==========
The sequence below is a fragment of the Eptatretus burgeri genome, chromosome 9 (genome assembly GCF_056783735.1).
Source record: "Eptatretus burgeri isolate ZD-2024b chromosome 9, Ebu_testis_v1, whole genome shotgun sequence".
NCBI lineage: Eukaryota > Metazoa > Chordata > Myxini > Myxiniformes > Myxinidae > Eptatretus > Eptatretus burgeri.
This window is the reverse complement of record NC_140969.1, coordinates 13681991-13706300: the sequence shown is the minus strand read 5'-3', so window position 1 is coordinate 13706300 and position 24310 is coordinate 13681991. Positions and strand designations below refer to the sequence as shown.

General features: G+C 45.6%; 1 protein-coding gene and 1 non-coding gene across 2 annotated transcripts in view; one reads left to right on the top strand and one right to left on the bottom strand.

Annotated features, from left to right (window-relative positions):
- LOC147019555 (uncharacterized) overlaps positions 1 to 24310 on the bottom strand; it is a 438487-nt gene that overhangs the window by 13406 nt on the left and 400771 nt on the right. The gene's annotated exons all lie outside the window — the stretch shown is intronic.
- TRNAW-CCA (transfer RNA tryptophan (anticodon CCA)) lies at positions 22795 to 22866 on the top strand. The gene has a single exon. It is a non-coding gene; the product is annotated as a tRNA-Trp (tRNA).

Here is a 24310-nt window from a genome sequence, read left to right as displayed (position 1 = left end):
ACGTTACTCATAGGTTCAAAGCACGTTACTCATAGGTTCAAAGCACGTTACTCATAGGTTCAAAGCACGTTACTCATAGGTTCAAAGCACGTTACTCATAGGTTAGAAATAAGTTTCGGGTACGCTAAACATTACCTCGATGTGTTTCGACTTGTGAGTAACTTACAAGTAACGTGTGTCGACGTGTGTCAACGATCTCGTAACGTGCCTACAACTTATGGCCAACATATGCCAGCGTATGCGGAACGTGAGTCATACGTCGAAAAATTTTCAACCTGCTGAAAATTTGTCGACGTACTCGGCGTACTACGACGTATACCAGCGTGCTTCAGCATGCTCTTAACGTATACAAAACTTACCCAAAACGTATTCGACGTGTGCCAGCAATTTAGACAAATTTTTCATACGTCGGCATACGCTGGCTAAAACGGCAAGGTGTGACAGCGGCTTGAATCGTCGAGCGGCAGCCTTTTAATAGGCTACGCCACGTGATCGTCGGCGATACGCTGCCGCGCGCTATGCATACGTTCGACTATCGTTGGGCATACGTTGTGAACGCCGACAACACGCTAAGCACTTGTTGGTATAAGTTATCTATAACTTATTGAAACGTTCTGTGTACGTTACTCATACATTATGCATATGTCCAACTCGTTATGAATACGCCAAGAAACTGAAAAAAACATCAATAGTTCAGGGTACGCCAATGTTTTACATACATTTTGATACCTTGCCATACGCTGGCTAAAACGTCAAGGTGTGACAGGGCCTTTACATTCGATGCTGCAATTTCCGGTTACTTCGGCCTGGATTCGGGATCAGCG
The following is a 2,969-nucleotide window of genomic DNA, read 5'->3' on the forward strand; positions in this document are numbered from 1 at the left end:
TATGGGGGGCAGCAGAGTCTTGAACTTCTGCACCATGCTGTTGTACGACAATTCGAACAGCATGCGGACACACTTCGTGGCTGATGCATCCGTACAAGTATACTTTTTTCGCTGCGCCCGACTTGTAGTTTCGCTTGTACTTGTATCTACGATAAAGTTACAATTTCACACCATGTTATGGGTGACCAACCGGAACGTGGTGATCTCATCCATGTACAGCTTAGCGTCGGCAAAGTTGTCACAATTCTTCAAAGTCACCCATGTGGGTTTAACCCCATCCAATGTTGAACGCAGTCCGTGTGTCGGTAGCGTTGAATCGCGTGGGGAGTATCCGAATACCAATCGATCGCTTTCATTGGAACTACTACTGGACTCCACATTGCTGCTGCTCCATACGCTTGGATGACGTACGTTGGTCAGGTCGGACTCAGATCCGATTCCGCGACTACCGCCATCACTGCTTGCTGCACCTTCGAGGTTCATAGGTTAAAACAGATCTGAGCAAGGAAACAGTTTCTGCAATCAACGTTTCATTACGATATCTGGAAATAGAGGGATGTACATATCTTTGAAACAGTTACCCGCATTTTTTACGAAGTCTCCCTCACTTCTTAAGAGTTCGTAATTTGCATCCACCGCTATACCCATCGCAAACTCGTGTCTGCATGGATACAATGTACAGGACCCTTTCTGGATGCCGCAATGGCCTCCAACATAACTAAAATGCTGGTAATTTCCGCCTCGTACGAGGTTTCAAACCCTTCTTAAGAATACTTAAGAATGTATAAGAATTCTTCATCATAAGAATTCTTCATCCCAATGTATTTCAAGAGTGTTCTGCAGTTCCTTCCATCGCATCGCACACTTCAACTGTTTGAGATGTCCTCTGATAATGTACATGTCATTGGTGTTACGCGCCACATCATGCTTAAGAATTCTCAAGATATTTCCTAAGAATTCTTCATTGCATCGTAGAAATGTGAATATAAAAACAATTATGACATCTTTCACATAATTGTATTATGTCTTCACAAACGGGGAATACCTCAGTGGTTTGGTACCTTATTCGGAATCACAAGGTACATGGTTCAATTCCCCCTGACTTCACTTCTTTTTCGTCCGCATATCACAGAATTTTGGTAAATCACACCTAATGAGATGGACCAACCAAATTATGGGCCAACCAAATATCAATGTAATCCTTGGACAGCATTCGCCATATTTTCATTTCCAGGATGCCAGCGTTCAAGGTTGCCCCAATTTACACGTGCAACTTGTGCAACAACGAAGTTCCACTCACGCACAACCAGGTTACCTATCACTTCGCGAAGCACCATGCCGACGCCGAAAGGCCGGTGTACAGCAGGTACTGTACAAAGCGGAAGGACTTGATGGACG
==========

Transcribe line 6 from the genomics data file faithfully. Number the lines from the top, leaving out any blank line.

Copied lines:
Annotated features, from left to right (window-relative positions):